The Nice Guy Eddie ‘mystery’ is more easily explicable, however. The ‘shooting’ of the character, played by the late Chris Penn, was actually the result of a technical error. The ‘squibs’ which stimulated his gunshot wounds went off, exploding prematurely. Tarantino, cannily recognising the potential for controversy, deliberately left the mistake in the finished film. So basically nobody shot him.
Next up, was Pulp Fiction, the film where Tarantino fulfilled his promise. Then came Jackie Brown, the Kill Bills, Inglourious Basterds, the westerns and this year’s triumphant but flawed Once Upon A Time in Hollywood. I am fully aware I have not covered Tarantino’s body of work fully here. Rest assured: Ian Nathan does. The lone exception is Once Upon A Time… which is touched upon, but was obviously released too late for the book.
But in every other respect, as a crash course in Tarantino, this is second only to watching the films themselves.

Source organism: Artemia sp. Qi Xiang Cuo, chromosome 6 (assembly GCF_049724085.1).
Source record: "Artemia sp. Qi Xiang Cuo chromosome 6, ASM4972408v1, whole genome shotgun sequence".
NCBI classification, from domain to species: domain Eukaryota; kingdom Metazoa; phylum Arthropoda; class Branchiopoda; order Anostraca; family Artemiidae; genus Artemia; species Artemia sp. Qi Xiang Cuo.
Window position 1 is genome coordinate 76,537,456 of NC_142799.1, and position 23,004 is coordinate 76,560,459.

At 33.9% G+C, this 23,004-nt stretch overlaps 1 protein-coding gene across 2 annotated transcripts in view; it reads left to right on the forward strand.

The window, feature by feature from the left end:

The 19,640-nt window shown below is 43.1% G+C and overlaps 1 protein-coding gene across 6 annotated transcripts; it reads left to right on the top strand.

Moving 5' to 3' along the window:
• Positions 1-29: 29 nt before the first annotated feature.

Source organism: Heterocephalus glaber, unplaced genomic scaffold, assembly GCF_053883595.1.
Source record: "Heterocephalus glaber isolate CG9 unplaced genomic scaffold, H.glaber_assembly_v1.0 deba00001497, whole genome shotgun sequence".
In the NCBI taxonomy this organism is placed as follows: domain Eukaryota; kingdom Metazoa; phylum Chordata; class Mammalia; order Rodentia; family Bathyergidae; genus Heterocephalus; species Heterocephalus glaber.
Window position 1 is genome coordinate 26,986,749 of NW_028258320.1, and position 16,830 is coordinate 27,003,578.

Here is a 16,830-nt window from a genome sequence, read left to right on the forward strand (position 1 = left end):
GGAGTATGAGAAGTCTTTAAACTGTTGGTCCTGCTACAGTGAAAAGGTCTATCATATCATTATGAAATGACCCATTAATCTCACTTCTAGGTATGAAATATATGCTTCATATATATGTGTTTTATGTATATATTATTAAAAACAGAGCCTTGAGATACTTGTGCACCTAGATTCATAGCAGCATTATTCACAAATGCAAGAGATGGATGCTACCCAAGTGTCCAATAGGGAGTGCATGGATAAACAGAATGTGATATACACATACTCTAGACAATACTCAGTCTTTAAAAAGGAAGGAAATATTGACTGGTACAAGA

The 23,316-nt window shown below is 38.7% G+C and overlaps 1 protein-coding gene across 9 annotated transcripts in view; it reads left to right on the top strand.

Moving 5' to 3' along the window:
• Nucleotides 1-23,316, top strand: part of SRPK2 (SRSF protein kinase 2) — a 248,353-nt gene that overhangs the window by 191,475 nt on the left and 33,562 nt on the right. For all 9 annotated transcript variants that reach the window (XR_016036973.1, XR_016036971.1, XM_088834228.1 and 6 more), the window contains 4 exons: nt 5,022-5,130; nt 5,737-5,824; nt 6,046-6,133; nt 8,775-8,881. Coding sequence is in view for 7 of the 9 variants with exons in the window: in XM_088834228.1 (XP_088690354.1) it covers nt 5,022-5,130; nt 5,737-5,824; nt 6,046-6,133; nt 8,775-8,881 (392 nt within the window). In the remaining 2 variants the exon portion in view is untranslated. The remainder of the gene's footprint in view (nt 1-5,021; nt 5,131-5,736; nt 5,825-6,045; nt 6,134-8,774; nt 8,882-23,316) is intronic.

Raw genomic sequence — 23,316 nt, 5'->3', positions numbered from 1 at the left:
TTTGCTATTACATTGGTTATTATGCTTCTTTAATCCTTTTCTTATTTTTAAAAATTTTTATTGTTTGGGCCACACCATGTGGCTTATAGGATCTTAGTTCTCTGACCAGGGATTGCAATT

There are certain questions every Coen Brothers’ fan should know the answer to.
Why is The Big Lebowski set during the 1991 Gulf War?
Why is Fargo called Fargo, when it is actually set in nearby Brainerd?
Where does the name O Brother Where Art Thou? come from?
Which non-Coen Brothers’ film starring Diane Keaton helped them get over a particularly nasty bout of writers’ block?
Which is their only remake? (Yes, there is only one!)
And so on…
Happily, all these questions and more are answered in Ian Nathan’s comprehensive and beautifully illustrated coffee table book which gives an invaluable insight into all of the nearly twenty films they have directed since 1984’s Blood Simple (not to mention, the many others such as Bad Santa and Bridge of Spies which they had a hand in).
Essential for Coen Brothers’ fanatics everywhere and strongly recommended for everyone else.